WRITE FOR RIGHTS: FOR YOUNG PEOPLE
Young people are a leading force for change in our communities, from calling out climate injustice to calling for women’s rights, from tackling homelessness to exposing police brutality. Amnesty International has chosen to focus all of this year’s Write for Rights cases on young people under the age of 25 leading the way for human rights.
We have created special resources for you to use with the young people in your life, whether at home or in a classroom setting.
From Guerilla Girls to Ai Weiwei, art can be a powerful medium to change the world. If you’re a creative young artist (amateur, aspiring, or professional) with a passion for human rights, than this challenge is for you! Create and submit a piece of your original artwork inspired by one of this year’s 10 Write for Rights cases in any medium to Amnesty’s Artivism Contest.
Write for Rights in your classroom using our Educators’ Guide and, for younger audiences, our Letters to a Prisoner toolkit.
Letters to a Prisoner
Letters to a Prisoner (Owlkids 2017) is a wordless children’s book inspired by the Write for Rights campaign– created by Montreal author Jacques Goldstyn. The book illustrates the power of hope and the written word.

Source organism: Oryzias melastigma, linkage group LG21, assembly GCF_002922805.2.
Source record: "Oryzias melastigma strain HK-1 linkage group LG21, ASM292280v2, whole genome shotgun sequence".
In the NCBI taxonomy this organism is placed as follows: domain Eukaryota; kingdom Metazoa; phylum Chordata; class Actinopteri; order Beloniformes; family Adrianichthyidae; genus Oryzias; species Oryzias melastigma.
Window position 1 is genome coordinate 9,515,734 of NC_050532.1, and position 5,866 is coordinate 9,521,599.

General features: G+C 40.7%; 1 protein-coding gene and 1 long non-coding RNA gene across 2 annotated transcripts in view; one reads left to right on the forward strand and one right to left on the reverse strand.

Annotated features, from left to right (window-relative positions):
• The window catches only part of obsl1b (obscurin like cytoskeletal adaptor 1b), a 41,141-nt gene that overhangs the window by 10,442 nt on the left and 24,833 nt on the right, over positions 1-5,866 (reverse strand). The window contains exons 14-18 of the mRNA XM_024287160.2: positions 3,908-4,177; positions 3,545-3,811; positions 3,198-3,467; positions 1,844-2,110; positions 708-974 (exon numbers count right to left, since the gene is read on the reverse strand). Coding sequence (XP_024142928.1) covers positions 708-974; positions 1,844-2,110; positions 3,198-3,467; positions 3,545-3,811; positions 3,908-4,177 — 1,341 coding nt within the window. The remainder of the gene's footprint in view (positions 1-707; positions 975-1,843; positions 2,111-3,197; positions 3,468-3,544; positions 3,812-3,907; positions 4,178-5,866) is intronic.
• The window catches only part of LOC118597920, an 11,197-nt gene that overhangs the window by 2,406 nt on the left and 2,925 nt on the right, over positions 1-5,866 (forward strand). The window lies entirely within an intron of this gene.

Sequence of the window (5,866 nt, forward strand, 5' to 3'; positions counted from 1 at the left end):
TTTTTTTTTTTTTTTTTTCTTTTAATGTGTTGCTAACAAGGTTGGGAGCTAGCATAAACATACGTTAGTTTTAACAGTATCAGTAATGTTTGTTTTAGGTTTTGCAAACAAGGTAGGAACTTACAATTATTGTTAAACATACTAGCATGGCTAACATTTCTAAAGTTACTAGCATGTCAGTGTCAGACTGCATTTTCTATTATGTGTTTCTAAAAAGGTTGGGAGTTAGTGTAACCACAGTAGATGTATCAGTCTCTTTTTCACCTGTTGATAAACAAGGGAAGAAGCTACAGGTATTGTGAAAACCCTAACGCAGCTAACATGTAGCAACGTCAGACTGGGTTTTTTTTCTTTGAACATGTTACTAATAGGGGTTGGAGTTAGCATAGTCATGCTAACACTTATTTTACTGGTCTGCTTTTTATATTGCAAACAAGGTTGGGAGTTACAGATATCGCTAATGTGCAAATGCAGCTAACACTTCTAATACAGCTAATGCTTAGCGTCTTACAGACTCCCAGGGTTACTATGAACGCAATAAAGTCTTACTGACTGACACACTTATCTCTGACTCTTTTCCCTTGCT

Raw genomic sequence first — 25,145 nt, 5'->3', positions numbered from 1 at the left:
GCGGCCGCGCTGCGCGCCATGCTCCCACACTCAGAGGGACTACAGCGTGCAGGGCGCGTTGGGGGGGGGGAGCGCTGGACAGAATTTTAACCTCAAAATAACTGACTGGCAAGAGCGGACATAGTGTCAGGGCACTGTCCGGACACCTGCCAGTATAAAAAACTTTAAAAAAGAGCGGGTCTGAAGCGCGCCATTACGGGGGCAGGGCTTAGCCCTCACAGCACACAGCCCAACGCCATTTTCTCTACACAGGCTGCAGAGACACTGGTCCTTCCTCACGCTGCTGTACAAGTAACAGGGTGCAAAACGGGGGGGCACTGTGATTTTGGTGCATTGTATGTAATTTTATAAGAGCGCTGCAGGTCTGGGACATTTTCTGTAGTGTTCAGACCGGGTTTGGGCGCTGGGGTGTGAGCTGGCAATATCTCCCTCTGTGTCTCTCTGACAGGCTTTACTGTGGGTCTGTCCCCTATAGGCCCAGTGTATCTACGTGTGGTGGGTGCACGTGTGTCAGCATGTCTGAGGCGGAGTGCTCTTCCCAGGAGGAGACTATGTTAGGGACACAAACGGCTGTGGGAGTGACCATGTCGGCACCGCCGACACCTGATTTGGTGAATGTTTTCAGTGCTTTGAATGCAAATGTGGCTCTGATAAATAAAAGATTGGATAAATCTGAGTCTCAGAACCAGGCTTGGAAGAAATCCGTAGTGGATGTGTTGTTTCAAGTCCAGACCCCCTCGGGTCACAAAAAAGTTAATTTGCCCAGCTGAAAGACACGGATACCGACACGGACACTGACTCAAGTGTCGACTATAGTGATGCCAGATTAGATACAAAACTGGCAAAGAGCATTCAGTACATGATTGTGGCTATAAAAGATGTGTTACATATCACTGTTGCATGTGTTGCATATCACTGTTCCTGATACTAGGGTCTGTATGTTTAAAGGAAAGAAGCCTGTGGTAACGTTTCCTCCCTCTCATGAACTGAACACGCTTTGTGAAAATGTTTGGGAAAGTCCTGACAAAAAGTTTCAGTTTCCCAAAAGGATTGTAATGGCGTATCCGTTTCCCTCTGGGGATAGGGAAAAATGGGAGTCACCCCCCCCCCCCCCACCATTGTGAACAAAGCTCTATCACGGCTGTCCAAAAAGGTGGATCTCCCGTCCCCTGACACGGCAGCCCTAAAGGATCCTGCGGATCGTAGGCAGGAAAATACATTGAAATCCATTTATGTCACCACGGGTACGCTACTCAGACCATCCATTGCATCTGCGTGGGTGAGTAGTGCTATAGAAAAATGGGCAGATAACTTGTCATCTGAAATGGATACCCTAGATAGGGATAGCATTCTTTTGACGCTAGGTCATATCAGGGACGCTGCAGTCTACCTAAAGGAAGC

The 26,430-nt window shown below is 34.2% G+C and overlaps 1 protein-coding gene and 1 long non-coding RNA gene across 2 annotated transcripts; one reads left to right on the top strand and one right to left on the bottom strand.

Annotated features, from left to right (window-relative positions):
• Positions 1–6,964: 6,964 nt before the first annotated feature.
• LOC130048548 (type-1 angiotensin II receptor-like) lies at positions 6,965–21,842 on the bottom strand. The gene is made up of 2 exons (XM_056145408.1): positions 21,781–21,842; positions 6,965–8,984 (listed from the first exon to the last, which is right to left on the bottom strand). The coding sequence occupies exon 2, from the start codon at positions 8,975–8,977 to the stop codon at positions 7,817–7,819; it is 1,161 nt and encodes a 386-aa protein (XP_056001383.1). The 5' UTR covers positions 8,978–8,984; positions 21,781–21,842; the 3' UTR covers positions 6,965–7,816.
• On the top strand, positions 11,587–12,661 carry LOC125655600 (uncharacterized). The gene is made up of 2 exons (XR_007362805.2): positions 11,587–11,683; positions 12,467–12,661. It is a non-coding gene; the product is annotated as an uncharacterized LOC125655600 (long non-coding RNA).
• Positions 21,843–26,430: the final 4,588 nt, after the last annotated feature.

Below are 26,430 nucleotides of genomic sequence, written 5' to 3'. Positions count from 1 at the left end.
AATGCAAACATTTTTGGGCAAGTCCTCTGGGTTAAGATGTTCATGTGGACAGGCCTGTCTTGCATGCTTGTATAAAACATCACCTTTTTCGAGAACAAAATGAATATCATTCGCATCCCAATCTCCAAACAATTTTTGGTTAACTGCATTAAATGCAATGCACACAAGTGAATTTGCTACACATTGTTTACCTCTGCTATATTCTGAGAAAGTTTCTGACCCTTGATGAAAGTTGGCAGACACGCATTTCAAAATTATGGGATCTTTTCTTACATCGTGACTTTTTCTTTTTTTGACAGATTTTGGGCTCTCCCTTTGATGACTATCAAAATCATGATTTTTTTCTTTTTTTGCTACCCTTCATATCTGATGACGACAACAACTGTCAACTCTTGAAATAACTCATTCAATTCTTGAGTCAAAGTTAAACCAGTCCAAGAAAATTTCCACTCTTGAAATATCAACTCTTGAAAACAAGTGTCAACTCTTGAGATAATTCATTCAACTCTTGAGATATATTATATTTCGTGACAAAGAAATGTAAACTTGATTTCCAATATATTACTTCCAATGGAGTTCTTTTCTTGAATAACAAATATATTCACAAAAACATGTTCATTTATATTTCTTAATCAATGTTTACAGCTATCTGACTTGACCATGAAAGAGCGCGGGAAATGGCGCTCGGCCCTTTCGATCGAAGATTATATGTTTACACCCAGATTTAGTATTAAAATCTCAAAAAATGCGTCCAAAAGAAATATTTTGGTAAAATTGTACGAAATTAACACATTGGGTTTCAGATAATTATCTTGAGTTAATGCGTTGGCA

Letters to a Prisoner provides a fun and engaging way for young people (ages 6 and up) to participate in Write for Rights.
To accompany the content of the book, Amnesty Canada has created Letters to a Prisoner: A Social Justice Toolkit for Communities & Schools. This educational toolkit includes discussion questions and activities that you can initiate in your group setting in sessions ranging from 30 minutes to 1 hour.
By getting to know the individuals in the book and the case study, young people grow to understand that they are part of a massive global movement of people. They – and you – can bring about a real change in the lives of others.